In Galatians 2, the main issue is traditionally thought to be "table fellow," but I am wondering if it was actually kosher food. Prior to this episode, in the congregation at Antioch, Jews and Gentiles shared meals together. But when "men from James" [head of the Jerusalem congregation] came, these emissaries insisted on eating separately. Peter joined them in this attitude, for which Paul publicly blamed him.
when Cephas came to Antioch I opposed him to his face, because he stood condemned. For before certain men came from James, he ate with the Gentiles; but when they came he drew back and separated himself, fearing the circumcision party. And with him the rest of the Jews acted insincerely, so that even Barnabas was carried away by their insincerity.
Recently I have wondered if the "men from James" were simply insisting on kosher food, which would have been difficult to obtain or too expensive for the general membership at Antioch. Underlying this may be the issue of "food sacrificed to idols," which is forbidden to Gentile believers in Acts 15 in on official letter to the Gentile churches. This dictum is nowhere mentioned in the writings of Paul. I know of no OT Law requiring Jews to eat separately from Gentiles.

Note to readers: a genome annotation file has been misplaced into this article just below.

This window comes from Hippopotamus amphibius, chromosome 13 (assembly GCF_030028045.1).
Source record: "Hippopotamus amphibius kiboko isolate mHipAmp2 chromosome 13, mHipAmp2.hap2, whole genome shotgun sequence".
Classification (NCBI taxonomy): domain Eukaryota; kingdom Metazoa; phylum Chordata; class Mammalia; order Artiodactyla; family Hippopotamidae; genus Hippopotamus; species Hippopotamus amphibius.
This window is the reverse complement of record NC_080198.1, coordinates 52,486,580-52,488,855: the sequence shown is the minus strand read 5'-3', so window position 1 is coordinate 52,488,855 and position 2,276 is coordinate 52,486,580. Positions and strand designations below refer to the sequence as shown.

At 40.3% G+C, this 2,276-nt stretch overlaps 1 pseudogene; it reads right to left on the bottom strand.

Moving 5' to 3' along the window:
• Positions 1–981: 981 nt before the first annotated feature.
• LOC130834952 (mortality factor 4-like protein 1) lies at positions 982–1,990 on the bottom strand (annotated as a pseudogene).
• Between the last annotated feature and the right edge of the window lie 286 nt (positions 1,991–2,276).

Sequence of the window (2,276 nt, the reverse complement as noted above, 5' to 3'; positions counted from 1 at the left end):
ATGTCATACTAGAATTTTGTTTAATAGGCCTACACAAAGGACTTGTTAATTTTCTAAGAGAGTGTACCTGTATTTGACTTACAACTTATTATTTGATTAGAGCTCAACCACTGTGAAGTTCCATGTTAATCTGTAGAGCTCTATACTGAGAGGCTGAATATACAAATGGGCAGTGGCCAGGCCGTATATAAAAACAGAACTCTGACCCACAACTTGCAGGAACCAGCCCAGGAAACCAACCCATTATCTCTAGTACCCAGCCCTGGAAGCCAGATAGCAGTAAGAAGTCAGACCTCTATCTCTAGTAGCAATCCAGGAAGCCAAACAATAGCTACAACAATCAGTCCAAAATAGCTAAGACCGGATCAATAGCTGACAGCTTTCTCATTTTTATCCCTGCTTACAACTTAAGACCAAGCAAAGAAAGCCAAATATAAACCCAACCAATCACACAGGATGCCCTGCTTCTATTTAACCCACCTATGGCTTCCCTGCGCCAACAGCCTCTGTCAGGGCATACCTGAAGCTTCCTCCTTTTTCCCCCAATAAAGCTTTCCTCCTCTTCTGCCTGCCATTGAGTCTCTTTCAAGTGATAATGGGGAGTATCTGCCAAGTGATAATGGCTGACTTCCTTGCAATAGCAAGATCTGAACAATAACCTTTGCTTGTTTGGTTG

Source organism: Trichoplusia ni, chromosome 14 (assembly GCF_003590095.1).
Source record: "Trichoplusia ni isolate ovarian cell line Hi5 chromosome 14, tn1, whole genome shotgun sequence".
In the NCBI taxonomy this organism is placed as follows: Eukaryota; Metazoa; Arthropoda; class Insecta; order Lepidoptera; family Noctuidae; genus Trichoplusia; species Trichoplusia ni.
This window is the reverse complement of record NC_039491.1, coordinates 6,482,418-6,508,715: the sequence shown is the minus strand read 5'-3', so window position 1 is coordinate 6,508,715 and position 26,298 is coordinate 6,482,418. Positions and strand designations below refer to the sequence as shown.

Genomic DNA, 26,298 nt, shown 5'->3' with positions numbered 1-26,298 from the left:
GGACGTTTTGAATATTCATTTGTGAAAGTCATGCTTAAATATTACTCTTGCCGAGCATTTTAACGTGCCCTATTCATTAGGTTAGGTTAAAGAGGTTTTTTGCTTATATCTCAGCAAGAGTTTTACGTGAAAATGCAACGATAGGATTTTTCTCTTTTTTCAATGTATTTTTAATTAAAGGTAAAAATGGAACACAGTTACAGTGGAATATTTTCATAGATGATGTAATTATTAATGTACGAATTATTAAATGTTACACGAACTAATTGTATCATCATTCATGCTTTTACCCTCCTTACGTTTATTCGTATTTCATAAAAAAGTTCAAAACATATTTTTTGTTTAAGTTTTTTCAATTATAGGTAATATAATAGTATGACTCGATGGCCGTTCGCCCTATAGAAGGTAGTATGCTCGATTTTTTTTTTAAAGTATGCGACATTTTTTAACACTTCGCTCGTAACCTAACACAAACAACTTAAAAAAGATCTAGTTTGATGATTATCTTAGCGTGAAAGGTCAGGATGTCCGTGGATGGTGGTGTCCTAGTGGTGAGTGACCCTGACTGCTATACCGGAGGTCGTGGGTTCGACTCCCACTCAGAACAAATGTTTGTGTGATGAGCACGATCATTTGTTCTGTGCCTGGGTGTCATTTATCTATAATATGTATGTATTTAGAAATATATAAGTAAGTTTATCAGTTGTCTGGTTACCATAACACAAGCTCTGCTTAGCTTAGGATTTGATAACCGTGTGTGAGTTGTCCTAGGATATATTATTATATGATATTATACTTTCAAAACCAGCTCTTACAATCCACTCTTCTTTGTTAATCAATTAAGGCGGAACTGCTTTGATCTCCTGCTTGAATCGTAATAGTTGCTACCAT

Was the underlying issue in Gal. 2 a question of kosher food?
Acts 15: Then it seemed good to the apostles and the elders, with the whole church, to choose men from among them and send them to Antioch with Paul and Barnabas. They sent [them] with the following letter: “... it has seemed good to the Holy Spirit and to us to lay upon you no greater burden than these necessary things: that you abstain from what has been sacrificed to idols and from blood and from what is strangled[ and from unchastity. If you keep yourselves from these, you will do well. Farewell.”
1 Cor. 8: Food will not commend us to God. We are no worse off if we do not eat, and no better off if we do. Only take care lest this liberty of yours somehow become a stumbling block to the weak. For if any one sees you, a man of knowledge, at table in an idol’s temple, might he not be encouraged, if his conscience is weak, to eat food offered to idols?